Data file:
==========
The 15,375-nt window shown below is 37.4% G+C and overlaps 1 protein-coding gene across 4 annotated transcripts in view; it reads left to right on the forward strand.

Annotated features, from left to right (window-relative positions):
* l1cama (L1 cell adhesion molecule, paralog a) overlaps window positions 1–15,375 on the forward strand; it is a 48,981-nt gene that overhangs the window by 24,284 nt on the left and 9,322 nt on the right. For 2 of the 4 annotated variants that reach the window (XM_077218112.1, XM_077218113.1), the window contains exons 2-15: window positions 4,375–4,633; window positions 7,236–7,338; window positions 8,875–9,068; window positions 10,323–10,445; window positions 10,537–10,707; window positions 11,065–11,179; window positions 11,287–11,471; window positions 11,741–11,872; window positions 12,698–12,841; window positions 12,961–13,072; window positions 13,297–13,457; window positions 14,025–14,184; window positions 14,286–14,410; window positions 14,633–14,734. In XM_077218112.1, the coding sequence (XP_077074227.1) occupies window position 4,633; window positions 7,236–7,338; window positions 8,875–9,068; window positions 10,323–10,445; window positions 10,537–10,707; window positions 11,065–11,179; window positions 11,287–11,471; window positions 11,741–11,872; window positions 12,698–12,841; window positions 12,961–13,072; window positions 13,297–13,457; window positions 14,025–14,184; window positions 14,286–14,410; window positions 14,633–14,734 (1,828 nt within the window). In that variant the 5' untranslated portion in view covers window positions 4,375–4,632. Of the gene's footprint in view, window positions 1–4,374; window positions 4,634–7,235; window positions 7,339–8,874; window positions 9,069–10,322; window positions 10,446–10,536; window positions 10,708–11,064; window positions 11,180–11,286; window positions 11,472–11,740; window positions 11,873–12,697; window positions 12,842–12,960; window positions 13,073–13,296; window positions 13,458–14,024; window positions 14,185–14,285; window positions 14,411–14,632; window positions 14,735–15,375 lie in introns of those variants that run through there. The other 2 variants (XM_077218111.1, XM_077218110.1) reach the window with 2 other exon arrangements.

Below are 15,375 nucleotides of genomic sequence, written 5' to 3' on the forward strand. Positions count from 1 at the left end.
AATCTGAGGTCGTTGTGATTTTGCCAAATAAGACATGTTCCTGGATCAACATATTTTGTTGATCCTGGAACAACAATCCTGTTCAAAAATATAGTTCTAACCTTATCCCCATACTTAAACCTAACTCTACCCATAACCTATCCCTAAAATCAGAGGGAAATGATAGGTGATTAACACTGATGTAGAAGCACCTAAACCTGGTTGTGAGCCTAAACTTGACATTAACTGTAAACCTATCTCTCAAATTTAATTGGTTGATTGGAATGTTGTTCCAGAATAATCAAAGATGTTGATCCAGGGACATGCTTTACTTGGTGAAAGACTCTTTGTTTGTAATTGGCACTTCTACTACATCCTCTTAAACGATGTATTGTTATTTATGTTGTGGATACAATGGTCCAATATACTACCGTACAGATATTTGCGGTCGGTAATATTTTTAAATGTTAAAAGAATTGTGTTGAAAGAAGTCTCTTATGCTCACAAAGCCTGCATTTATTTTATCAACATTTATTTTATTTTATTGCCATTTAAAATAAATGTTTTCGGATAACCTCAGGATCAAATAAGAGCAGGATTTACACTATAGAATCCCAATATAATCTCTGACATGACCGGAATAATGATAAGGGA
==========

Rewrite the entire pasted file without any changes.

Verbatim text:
The 15,375-nt window shown below is 37.4% G+C and overlaps 1 protein-coding gene across 4 annotated transcripts in view; it reads left to right on the forward strand.

Annotated features, from left to right (window-relative positions):
* l1cama (L1 cell adhesion molecule, paralog a) overlaps window positions 1–15,375 on the forward strand; it is a 48,981-nt gene that overhangs the window by 24,284 nt on the left and 9,322 nt on the right. For 2 of the 4 annotated variants that reach the window (XM_077218112.1, XM_077218113.1), the window contains exons 2-15: window positions 4,375–4,633; window positions 7,236–7,338; window positions 8,875–9,068; window positions 10,323–10,445; window positions 10,537–10,707; window positions 11,065–11,179; window positions 11,287–11,471; window positions 11,741–11,872; window positions 12,698–12,841; window positions 12,961–13,072; window positions 13,297–13,457; window positions 14,025–14,184; window positions 14,286–14,410; window positions 14,633–14,734. In XM_077218112.1, the coding sequence (XP_077074227.1) occupies window position 4,633; window positions 7,236–7,338; window positions 8,875–9,068; window positions 10,323–10,445; window positions 10,537–10,707; window positions 11,065–11,179; window positions 11,287–11,471; window positions 11,741–11,872; window positions 12,698–12,841; window positions 12,961–13,072; window positions 13,297–13,457; window positions 14,025–14,184; window positions 14,286–14,410; window positions 14,633–14,734 (1,828 nt within the window). In that variant the 5' untranslated portion in view covers window positions 4,375–4,632. Of the gene's footprint in view, window positions 1–4,374; window positions 4,634–7,235; window positions 7,339–8,874; window positions 9,069–10,322; window positions 10,446–10,536; window positions 10,708–11,064; window positions 11,180–11,286; window positions 11,472–11,740; window positions 11,873–12,697; window positions 12,842–12,960; window positions 13,073–13,296; window positions 13,458–14,024; window positions 14,185–14,285; window positions 14,411–14,632; window positions 14,735–15,375 lie in introns of those variants that run through there. The other 2 variants (XM_077218111.1, XM_077218110.1) reach the window with 2 other exon arrangements.

Below are 15,375 nucleotides of genomic sequence, written 5' to 3' on the forward strand. Positions count from 1 at the left end.
AATCTGAGGTCGTTGTGATTTTGCCAAATAAGACATGTTCCTGGATCAACATATTTTGTTGATCCTGGAACAACAATCCTGTTCAAAAATATAGTTCTAACCTTATCCCCATACTTAAACCTAACTCTACCCATAACCTATCCCTAAAATCAGAGGGAAATGATAGGTGATTAACACTGATGTAGAAGCACCTAAACCTGGTTGTGAGCCTAAACTTGACATTAACTGTAAACCTATCTCTCAAATTTAATTGGTTGATTGGAATGTTGTTCCAGAATAATCAAAGATGTTGATCCAGGGACATGCTTTACTTGGTGAAAGACTCTTTGTTTGTAATTGGCACTTCTACTACATCCTCTTAAACGATGTATTGTTATTTATGTTGTGGATACAATGGTCCAATATACTACCGTACAGATATTTGCGGTCGGTAATATTTTTAAATGTTAAAAGAATTGTGTTGAAAGAAGTCTCTTATGCTCACAAAGCCTGCATTTATTTTATCAACATTTATTTTATTTTATTGCCATTTAAAATAAATGTTTTCGGATAACCTCAGGATCAAATAAGAGCAGGATTTACACTATAGAATCCCAATATAATCTCTGACATGACCGGAATAATGATAAGGGA